Greg Leibon, Michael Livermore, Reed Harder, Allen Riddell, Dan Rockmore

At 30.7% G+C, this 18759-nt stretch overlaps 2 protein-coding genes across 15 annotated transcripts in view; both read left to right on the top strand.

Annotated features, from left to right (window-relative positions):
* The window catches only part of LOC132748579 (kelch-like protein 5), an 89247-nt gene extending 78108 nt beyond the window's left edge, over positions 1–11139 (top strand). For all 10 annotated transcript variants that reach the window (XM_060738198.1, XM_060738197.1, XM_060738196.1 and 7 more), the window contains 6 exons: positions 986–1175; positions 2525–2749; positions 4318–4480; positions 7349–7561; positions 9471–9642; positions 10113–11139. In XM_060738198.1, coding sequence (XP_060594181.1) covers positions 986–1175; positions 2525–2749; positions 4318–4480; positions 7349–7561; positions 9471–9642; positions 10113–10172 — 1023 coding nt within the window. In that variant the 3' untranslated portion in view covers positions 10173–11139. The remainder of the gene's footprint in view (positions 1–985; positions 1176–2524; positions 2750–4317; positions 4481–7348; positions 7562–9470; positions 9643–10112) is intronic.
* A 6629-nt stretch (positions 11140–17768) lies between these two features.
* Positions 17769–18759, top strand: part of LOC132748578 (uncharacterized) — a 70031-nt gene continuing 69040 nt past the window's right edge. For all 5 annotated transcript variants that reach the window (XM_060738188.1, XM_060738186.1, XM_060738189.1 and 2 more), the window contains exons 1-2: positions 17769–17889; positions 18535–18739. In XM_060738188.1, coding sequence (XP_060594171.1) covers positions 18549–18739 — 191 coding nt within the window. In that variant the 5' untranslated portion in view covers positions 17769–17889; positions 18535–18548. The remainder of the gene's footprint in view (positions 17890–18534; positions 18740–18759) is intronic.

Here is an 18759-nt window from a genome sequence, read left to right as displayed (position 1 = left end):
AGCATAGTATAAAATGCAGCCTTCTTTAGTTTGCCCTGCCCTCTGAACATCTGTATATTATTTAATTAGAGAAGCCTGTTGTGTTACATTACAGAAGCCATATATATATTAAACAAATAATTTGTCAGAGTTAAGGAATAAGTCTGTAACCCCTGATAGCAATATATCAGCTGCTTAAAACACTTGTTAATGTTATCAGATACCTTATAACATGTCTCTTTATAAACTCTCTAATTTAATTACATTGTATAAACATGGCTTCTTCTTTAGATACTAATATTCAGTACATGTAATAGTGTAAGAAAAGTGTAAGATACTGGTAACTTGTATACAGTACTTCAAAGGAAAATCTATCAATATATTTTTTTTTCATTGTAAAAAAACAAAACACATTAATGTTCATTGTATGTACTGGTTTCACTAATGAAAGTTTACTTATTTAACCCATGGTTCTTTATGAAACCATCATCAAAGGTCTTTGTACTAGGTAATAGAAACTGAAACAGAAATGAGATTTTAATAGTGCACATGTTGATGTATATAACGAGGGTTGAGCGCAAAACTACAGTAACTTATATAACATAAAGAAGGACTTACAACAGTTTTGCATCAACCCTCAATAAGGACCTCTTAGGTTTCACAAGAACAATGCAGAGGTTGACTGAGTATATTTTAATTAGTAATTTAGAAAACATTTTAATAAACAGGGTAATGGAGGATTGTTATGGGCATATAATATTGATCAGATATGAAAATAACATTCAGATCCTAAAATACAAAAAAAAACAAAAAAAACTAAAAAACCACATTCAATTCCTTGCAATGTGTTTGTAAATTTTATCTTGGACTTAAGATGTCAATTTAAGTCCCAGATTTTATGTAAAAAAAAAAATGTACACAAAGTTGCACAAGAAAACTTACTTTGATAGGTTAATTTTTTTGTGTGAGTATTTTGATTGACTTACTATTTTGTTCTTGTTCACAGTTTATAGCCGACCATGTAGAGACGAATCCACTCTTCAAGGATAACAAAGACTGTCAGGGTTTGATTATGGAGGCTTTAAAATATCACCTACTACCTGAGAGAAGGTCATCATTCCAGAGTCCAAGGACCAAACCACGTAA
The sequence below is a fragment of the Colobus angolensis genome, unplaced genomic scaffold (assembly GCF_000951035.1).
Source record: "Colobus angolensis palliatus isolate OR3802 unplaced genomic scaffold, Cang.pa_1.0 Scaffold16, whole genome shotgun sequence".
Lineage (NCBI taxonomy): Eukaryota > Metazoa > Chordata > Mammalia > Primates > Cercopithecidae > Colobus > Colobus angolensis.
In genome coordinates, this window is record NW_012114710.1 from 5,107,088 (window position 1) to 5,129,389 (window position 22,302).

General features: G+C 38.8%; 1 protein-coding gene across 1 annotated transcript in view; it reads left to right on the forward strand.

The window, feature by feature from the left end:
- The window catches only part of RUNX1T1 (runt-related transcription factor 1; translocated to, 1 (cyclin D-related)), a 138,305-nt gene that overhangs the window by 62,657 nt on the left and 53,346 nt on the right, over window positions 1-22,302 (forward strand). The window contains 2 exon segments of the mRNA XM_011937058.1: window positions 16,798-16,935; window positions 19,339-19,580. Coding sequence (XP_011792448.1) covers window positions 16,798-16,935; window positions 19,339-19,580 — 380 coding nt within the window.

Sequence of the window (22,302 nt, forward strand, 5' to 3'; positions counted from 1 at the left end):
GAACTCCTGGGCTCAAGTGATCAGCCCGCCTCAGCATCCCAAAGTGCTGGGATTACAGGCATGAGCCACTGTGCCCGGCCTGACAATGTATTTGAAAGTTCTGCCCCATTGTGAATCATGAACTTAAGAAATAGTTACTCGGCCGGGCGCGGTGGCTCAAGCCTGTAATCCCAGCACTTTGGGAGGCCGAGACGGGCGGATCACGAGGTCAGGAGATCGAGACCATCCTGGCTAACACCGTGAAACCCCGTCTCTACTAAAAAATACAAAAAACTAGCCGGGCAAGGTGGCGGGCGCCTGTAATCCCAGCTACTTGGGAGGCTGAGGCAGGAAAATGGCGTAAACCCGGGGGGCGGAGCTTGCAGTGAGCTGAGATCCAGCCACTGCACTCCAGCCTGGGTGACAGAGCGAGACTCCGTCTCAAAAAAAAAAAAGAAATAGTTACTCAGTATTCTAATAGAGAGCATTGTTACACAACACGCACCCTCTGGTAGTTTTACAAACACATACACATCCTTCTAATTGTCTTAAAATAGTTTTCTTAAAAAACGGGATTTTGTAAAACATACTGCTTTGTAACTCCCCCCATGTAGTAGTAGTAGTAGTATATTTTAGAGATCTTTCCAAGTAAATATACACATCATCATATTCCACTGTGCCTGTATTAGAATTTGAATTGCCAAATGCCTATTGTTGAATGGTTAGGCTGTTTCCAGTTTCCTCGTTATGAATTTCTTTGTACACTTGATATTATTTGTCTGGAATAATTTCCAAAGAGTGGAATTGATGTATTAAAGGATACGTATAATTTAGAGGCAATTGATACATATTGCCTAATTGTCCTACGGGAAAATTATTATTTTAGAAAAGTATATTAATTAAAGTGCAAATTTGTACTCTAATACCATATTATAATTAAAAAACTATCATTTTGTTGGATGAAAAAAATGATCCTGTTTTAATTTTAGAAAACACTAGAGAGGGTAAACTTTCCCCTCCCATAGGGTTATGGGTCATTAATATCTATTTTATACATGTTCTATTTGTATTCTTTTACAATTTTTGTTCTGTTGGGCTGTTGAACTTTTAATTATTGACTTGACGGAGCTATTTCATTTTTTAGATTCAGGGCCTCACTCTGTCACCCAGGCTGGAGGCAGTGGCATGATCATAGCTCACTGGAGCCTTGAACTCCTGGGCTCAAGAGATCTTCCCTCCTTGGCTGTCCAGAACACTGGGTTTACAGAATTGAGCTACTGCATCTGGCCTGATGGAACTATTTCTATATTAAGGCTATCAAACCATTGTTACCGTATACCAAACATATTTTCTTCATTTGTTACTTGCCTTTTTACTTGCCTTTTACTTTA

Legal reasoning requires identification through search of authoritative legal texts (such as statutes, constitutions, or prior judicial opinions) that apply to a given legal question. In this paper, using a network representation of US Supreme Court opinions that integrates citation connectivity and topical similarity, we model the activity of law search as an organizing principle in the evolution of the corpus of legal texts. The network model and (parametrized) probabilistic search behavior generates a Pagerank-style ranking of the texts that in turn gives rise to a natural geometry of the opinion corpus. This enables us to then measure the ways in which new judicial opinions affect the topography of the network and its future evolution. While we deploy it here on the US Supreme Court opinion corpus, there are obvious extensions to large evolving bodies of legal text (or text corpora in general). The model is a proxy for the way in which new opinions influence the search behavior of litigants and judges and thus affect the law. This type of “legal search effect” is a new legal consequence of research practice that has not been previously identified in jurisprudential thought and has never before been subject to empirical analysis. We quantitatively estimate the extent of this effect and find significant relationships between search-related network structures and propensity of future citation. This finding indicates that “search influence” is a pathway through which judicial opinions can affect future legal development.